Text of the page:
Four-Wheeled Cyclist Citation — Statement

On September 26th Lakewood Police ticketed Dominic “Vinnie” Latessa for riding a four wheeled bicycle (known as a Rhoades Car) in the street with his autistic son, stating that it is an “unsafe toy.” In a Plain Dealer article the Lakewood Police chief said that he “questioned how a Rhoades Car would fit into traffic without clogging a lane given its slow speed and size,” but the Rhoades Car bicycle is narrower than two cyclists riding abreast. Here is Bike Cleveland’s statement on the citation of the 4-wheeled bicyclist.

The Board of Directors of Bike Cleveland disagrees with the September 26th ticketing of Lakewood cyclist Dominic “Vinnie” Latessa and issued the following statement:

The Police Department of the city of Lakewood are pursuing a minor misdemeanor against Latessa for operating in the road a “toy vehicle,” a category previously reserved for children’s tricycles. Lakewood officials are unwilling to consider Latessa’s four-wheeled, self-propelled bicycle as a bicycle, following an unnecessarily rigid review of Ohio law defining a bicycle as having two or three wheels. The prosecution is contrary to the concept that streets are public spaces, “complete streets” available to all road users and taxpayers, rather than the exclusive control of automobiles.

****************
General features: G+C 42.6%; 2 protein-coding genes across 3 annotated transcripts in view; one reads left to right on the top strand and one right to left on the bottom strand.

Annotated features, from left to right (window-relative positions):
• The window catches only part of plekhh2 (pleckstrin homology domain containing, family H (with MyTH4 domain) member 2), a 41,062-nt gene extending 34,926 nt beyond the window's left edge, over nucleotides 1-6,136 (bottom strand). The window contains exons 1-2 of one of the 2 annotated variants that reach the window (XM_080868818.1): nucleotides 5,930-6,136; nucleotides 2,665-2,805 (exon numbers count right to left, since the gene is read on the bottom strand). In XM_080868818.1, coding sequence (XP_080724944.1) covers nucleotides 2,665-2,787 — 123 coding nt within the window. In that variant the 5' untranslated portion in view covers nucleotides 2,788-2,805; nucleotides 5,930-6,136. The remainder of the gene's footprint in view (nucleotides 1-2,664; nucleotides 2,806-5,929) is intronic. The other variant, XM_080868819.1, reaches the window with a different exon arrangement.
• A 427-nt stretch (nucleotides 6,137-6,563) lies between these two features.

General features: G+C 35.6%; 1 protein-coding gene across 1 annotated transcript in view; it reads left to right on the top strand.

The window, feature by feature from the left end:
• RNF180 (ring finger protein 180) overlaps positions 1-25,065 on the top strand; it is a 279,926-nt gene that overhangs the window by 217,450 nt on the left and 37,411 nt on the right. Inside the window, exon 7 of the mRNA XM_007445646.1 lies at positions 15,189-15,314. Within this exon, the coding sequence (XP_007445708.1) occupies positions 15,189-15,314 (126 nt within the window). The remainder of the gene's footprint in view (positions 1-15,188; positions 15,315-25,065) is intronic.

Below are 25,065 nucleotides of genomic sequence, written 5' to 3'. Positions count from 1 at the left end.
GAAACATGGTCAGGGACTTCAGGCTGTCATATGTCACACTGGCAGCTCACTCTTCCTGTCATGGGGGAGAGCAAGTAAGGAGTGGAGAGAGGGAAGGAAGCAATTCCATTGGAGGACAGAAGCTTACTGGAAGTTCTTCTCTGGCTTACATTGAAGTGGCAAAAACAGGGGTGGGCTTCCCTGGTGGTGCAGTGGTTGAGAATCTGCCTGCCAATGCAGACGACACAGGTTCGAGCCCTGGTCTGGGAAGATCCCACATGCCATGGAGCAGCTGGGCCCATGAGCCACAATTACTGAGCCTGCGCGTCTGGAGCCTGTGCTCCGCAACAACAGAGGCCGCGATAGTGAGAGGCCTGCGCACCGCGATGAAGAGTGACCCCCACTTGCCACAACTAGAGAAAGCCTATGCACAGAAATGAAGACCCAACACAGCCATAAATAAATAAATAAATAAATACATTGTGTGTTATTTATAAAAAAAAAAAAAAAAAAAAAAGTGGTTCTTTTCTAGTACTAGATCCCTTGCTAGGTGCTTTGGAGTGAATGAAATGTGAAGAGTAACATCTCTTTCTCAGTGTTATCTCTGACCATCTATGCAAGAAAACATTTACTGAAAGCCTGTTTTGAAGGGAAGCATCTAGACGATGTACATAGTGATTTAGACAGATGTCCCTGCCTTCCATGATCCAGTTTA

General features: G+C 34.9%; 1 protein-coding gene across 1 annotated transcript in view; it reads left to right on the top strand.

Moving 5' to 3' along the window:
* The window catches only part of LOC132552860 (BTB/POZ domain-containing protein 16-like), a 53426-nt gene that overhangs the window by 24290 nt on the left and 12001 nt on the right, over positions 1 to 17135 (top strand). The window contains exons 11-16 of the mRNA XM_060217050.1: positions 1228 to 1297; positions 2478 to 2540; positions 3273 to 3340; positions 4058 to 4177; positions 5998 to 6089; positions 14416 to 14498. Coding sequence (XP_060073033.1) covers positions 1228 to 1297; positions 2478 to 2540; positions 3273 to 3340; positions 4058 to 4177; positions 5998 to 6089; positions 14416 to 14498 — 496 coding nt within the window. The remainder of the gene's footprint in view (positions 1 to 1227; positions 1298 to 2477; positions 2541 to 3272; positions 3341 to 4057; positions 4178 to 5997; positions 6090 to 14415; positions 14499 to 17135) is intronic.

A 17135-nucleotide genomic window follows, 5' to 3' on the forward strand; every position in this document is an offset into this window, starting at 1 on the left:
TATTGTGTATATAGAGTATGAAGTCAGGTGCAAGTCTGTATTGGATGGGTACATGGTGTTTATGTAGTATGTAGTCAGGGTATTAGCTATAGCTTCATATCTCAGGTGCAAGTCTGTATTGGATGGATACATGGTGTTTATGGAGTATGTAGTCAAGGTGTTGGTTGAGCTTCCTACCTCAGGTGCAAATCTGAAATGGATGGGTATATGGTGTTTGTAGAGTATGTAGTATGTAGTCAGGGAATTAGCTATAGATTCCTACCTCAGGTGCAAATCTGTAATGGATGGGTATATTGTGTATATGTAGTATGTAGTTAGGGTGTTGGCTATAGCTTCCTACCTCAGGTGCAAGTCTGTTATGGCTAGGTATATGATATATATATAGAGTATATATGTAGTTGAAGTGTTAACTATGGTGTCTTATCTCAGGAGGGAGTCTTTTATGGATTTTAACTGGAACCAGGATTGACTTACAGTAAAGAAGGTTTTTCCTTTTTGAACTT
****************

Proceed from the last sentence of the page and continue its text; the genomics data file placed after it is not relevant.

Expending public resources to prosecute a father for spending an afternoon peacefully pedaling around the community with his 10-year-old, autistic son is shocking and contrary to any Lakewood effort to become a one of the most “bicycle friendly communities in the country.”

As our nation struggles with an obesity epidemic, and our community struggles with what the EPA deems as unhealthy levels of air pollution, we question any prosecution under any law that criminalizes healthy activities, like pedaling a four-wheel vehicle, skateboarding or rollerskating in the public streets. Historically our streets were public right-of-ways that were places of play, places of commerce, places where people socialized. Imposing laws that treat these public spaces as more or less the exclusive domain of automobiles is at odds with the growing environmental and public health movement for “complete streets.”

Bike Cleveland encourages the judge to dismiss the citation. We also mailed this letter to the Lakewood Chief of Police explaining why the ticket was misplaced.

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